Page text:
AFI #64: Network

A couple of year’s ago I stopped watching television news because it had become a cesspool of crime and horror. My New Year’s resolution last year was to stop paying attention to politics because it was bringing too much negativity into my life. Yesterday a friend of mine reported that he too has limited his intake of “news” because it was far too negative. Television in general has become a wasteland of “reality” that is anything but real. These days save for a couple of solid cable shows  and a whole lot of sports I use TV purely as background noise…I doubt I’ll ever be one of those people who claims to not have a television or says they don’t watch it, but I get it. Soothsayers have been saying since its inception that TV was a beast that would eventually control us, and while that seems farfetched it’s hard to argue that we haven’t become a society of slaves to the tube. Some people argue that TV is simply a reflection of society. If that’s true, god help us! Network was released in 1976 and it caused quite a stir. It’s dark humor explored what would happen if the accountants took over the news department and TV news became beholden to ratings and profitability and was run by corporations. Yep, it came out nearly 40 year’s ago even back then the disease of corporate control was under scrutiny. There’s nothing new under the sun.

The film is most famous for the iconic character of network news anchor Howard Beale, who because his ratings were slipping had a breakdown on live television and because his meltdown was good for business he was given the green light to continue to proselytize about the demise of society and the devil inside the box known as TV. His famous line “I’m mad as hell and we’re not going to take this anymore” became a national catch phrase and Peter Finch’s portrayal of Beale won him an Oscar for best actor (albiet posthumously). I’m not going to share that famous scene, but rather I’d like you to take a few minutes to watch this scene that I think sums up the spirit of Network‘s message:

I don’t think I’ll say much about the film itself other than to say it was ahead of its time and its message was eerily prophetic. But I would like to comment on where we have found ourselves in 2012 in terms of the sort of television this film considered satirical. Have you spent much time flipping through the proverbial dial on your cable box these days. Most of us are guilty of watching some of this so-called programming (I have my guilty pleasures). What the hell are we watching? Hoarders Buried Alive. To Catch a Predator. Celebrity Rehab. Hillbilly Hand Fishing. Strange Sex. Cops. Toddlers and Tiaras. Bad Girls Club. Kourtney and Kim Take New York. I Didn’t Know I Was Pregnant.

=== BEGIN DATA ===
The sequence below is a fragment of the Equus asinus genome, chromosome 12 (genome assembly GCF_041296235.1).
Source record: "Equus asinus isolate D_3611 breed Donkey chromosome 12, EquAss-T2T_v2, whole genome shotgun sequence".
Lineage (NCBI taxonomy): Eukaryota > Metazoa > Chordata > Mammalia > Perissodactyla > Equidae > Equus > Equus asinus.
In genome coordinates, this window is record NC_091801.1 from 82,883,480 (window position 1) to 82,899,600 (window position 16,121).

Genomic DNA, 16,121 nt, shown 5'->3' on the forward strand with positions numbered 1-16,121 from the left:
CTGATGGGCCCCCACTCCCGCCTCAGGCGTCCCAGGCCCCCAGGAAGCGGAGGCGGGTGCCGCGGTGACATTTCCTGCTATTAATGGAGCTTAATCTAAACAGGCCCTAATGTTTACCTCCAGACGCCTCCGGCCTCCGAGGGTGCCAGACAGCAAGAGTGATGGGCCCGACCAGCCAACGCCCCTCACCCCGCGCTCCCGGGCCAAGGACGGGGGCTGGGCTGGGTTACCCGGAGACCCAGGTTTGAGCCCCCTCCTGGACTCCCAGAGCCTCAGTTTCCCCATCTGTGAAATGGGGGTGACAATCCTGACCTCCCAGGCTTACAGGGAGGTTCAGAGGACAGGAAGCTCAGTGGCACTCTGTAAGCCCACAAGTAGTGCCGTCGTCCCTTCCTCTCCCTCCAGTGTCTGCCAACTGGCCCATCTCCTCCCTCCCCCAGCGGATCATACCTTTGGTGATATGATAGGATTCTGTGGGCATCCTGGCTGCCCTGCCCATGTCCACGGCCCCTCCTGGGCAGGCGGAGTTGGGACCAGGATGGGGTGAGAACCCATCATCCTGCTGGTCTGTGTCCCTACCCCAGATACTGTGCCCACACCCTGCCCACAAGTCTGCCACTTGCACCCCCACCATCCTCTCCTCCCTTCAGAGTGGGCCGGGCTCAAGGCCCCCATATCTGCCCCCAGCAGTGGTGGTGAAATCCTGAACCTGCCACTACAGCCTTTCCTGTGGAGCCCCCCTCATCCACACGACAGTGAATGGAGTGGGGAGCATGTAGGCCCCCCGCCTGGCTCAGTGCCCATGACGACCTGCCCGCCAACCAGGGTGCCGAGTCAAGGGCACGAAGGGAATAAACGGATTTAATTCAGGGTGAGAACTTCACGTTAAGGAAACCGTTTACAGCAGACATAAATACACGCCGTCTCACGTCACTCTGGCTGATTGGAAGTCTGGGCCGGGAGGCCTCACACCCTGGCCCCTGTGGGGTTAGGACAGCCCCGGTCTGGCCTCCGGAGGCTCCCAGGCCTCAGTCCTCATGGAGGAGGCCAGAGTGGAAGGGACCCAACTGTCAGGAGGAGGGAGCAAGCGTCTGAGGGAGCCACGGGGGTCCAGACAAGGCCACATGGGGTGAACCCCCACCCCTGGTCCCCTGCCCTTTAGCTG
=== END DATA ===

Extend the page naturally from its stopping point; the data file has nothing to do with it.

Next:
These are real shows…not satire. Network was supposed to be satire. Showing the assassination of a newscaster on live television was a joke. The “Mao Tse Tung Hour” in which a left wing terrorist group filmed themselves committing crimes was a crazy idea. But honestly, how close have we come? Would anyone be surprised if the next big reality hit was a live broadcast of an execution?

What I’ll say about Network is that it was a film that made you think about the state of the media and society in general. Not too shabby for 1976. I also think a great sequel to the film (or a perfect complement for a radical double feature) would be Natural Born Killers! That’s one of my favorite films and it too takes the reality TV concept to its potential horrific end game.

Next Up: Cabaret

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2 thoughts on “AFI #64: Network

  1. I go along with your comments about “Network,” the movie, but I long ago lost patience with folks who say there’s nothing of value on TV. I once listed a half-dozen shows (not on normal broadcast TV, of course, but not premium channels either) including “It’s Always Sunny in Philadelphia,” ” The Minor Accomplishments of Jackie Woodward,” “Weeds,” “Mythbusters,” “Portlandia,” and the brilliant “Z Brothers”…to name just a few.

    Anyone who whines about the emptiness of TV but has not seen these shows is blowing smoke up their own butt.

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